Stan Silverblank died at his North Haven home on July 2. He was 89 and the cause of death was cancer.
Reminiscing about his life, he joyfully recalled growing up on Crotona Park East in the Bronx, his survivors said. He especially treasured playing paddle tennis with his pals, and becoming one of the finalists in the city finals held in Central Park.
He also took pleasure in talking about his years at City College, where he was a work-study student in the library, president of his engineering fraternity, and a member of Elliot 43, where he formed gratifying lifelong friendships.
World War II years were spent as a machinist mate on a crash boat. After discharge from the U.S. Navy, he worked for a company that designed and manufactured wiring devices, but found the business to be very restrictive and decided to change his career. He then turned to civil engineering and tried his hand at heavy construction—a rotogravure plant, and then a high school. Once again, he was not satisfied, and he finally found his niche when he went into small home construction in 1950. He partnered with a college buddy and together they built over a thousand one-family homes from Great Neck to Montauk.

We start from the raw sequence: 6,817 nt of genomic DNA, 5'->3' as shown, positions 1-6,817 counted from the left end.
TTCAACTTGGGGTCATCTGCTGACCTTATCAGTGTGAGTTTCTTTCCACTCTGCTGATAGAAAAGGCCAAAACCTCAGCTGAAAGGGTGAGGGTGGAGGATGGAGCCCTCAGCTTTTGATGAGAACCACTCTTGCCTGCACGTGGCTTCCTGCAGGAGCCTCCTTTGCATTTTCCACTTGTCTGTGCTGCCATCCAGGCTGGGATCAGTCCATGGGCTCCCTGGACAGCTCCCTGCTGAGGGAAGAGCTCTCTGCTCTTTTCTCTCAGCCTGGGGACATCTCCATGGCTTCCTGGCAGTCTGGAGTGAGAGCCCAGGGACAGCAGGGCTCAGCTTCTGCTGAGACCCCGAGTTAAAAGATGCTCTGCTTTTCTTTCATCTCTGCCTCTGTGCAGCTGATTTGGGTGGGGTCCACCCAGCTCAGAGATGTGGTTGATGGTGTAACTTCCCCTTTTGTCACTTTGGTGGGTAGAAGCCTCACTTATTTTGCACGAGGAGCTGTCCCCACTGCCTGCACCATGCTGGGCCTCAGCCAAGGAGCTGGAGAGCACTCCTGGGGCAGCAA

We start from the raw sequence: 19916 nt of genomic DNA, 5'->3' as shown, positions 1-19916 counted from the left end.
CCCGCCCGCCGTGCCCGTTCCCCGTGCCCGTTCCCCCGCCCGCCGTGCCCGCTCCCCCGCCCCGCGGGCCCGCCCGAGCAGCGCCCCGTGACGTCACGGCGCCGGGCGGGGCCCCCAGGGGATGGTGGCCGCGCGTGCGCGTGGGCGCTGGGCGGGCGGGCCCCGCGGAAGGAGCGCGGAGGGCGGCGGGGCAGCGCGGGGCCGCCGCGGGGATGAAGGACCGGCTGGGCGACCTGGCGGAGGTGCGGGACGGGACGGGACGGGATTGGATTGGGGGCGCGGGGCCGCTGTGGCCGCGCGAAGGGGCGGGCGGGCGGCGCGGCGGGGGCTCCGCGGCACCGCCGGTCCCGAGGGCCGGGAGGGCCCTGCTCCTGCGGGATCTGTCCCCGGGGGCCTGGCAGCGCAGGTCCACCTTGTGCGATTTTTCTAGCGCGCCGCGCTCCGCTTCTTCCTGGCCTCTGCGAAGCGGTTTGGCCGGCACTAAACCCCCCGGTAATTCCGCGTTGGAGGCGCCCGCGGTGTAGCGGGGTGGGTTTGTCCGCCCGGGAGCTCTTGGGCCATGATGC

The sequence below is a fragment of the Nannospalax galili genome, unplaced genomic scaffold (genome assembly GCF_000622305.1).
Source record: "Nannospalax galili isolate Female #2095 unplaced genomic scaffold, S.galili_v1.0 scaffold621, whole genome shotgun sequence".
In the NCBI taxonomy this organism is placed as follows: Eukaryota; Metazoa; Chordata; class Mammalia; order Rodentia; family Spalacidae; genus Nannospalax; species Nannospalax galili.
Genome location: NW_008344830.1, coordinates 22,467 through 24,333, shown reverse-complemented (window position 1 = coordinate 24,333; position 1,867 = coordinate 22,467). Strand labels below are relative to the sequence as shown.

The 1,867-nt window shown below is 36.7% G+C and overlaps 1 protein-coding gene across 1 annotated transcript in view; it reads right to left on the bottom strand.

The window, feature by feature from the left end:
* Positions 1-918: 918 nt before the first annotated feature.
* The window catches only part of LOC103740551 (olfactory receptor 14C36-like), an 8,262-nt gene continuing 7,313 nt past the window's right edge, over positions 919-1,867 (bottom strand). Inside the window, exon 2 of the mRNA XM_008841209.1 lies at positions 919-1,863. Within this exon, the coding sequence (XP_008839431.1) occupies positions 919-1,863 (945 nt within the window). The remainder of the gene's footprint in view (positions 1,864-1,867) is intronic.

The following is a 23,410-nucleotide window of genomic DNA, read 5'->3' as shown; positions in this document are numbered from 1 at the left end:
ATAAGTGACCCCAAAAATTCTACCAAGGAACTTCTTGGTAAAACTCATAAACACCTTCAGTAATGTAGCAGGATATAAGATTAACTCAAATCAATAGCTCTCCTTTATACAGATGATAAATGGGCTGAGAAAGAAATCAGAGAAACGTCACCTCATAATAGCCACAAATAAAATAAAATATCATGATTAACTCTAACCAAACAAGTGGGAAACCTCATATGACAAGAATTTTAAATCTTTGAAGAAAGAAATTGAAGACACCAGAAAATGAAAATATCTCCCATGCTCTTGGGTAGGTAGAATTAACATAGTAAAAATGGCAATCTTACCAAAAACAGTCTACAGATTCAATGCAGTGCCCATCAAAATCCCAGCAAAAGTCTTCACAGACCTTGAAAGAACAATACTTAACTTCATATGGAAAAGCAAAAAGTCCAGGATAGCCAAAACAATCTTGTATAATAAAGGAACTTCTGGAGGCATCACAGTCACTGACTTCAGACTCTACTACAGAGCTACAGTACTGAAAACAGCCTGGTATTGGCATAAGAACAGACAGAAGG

During his long career as a builder, Mr. Silverblank assumed a variety of professional responsibilities, including as the director of the Long Island Builders Association, and director of the Eastern Suffolk Board of Realtors.
His family and friends said they have good memories of him as an avid crapshooter, tennis player and golfer, games that he zealously enjoyed throughout his life. In later years, he restricted himself to golf, playing first at Old Westbury Golf and Country Club, and then, after moving out east, at the Noyac Golf Club.
Most of all, Mr. Silverblank took great pleasure in his family—Fran, his wife of 62 years; children, Helene, Jack, Debbie and Wendy and husband Neil; his grandchildren, Mike and wife Amy, Ben, Peter, Dylan, Melody and husband Ben, and Charlie; and his great-grandchildren, Aidan and Sarah, all of whom survive him.
According to his wishes, there will be no services. Arrangements were under the direction of the Yardley and Pino Funeral Home in Sag Harbor and interment at Oakland Cemetery.